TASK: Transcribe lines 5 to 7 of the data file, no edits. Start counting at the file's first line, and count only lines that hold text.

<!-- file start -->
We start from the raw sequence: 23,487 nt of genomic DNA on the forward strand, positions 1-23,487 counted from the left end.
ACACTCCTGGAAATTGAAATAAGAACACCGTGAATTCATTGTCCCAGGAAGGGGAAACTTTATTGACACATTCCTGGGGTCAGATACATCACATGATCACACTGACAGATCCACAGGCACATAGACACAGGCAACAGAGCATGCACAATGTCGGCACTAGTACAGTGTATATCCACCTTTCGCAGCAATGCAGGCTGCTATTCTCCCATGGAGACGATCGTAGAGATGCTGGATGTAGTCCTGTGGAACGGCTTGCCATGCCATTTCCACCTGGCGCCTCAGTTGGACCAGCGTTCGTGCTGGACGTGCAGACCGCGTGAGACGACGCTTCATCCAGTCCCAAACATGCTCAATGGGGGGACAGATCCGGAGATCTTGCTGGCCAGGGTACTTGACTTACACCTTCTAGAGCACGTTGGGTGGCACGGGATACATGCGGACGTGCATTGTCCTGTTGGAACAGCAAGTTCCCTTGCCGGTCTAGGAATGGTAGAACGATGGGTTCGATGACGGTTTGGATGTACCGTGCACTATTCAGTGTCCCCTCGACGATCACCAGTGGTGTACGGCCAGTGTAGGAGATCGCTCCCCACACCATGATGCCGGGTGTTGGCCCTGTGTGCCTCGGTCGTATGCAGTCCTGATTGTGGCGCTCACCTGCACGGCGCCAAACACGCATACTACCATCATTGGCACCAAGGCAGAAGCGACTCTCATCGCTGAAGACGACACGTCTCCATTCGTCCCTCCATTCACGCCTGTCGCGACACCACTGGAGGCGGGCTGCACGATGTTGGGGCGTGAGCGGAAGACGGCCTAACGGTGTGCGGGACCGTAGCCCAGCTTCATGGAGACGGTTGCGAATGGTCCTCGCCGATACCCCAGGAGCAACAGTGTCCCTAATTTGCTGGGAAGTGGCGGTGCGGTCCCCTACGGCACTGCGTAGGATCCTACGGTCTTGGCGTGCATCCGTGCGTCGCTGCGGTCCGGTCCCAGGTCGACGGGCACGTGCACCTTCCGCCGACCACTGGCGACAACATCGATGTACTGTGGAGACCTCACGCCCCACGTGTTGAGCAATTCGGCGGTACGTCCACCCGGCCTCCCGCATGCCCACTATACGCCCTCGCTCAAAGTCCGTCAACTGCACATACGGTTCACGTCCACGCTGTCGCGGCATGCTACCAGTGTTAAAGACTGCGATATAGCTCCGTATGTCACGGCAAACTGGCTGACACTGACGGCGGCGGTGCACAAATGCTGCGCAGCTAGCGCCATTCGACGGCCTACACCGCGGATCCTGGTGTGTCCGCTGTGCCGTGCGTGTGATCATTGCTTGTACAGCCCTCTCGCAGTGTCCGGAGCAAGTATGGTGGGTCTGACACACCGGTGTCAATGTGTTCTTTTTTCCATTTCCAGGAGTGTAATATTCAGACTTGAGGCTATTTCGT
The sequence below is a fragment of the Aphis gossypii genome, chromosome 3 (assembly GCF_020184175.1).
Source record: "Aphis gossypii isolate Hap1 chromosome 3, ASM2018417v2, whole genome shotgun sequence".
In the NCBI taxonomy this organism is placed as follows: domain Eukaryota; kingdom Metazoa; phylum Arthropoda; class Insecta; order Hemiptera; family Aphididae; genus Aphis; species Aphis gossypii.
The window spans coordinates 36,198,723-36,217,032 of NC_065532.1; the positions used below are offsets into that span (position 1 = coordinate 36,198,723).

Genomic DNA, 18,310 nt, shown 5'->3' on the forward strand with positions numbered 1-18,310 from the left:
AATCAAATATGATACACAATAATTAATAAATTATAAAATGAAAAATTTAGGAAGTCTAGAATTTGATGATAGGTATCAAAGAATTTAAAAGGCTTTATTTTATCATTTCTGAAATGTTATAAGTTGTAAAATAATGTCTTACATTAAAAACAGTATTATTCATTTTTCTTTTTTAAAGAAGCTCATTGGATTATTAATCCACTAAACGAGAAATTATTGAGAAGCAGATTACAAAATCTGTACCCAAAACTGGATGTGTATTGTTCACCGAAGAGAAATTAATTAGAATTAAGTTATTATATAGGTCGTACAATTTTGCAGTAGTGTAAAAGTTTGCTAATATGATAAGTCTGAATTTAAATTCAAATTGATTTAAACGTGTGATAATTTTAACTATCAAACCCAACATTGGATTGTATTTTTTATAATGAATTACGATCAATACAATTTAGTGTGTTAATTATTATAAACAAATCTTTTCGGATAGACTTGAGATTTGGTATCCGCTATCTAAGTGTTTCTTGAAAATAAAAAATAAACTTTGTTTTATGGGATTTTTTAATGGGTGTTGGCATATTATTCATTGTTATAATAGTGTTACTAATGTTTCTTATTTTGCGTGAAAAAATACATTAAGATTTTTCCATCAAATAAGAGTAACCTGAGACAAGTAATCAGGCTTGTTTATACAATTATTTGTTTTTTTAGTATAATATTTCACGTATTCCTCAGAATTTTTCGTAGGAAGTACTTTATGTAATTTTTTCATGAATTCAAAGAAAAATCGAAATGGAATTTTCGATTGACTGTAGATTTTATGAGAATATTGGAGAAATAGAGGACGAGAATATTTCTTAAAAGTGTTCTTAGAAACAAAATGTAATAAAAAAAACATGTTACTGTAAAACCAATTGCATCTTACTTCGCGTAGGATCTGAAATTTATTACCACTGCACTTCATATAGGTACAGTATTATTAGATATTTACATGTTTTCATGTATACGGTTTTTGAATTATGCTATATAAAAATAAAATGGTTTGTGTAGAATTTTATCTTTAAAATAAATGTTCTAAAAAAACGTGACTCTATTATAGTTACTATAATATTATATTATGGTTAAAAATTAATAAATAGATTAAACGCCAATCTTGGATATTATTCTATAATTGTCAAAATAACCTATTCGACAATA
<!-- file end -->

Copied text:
In the NCBI taxonomy this organism is placed as follows: domain Eukaryota; kingdom Metazoa; phylum Arthropoda; class Insecta; order Hemiptera; family Aphididae; genus Aphis; species Aphis gossypii.
The window spans coordinates 36,198,723-36,217,032 of NC_065532.1; the positions used below are offsets into that span (position 1 = coordinate 36,198,723).

Genomic DNA, 18,310 nt, shown 5'->3' on the forward strand with positions numbered 1-18,310 from the left: